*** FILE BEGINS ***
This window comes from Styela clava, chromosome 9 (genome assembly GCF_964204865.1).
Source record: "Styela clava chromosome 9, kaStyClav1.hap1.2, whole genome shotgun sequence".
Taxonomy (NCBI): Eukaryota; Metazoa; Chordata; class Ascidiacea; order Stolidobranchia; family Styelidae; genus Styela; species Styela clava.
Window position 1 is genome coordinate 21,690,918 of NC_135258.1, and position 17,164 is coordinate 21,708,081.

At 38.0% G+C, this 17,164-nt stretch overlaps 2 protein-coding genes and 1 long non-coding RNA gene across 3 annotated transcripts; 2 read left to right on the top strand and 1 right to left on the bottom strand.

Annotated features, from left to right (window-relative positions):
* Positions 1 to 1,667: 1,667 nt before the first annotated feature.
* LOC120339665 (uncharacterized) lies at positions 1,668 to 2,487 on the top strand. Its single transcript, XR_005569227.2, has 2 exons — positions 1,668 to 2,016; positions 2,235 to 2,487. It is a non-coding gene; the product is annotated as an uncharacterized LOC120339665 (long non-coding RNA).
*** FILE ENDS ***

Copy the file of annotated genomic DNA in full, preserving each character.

This window comes from Styela clava, chromosome 9 (genome assembly GCF_964204865.1).
Source record: "Styela clava chromosome 9, kaStyClav1.hap1.2, whole genome shotgun sequence".
Taxonomy (NCBI): Eukaryota; Metazoa; Chordata; class Ascidiacea; order Stolidobranchia; family Styelidae; genus Styela; species Styela clava.
Window position 1 is genome coordinate 21,690,918 of NC_135258.1, and position 17,164 is coordinate 21,708,081.

At 38.0% G+C, this 17,164-nt stretch overlaps 2 protein-coding genes and 1 long non-coding RNA gene across 3 annotated transcripts; 2 read left to right on the top strand and 1 right to left on the bottom strand.

Annotated features, from left to right (window-relative positions):
* Positions 1 to 1,667: 1,667 nt before the first annotated feature.
* LOC120339665 (uncharacterized) lies at positions 1,668 to 2,487 on the top strand. Its single transcript, XR_005569227.2, has 2 exons — positions 1,668 to 2,016; positions 2,235 to 2,487. It is a non-coding gene; the product is annotated as an uncharacterized LOC120339665 (long non-coding RNA).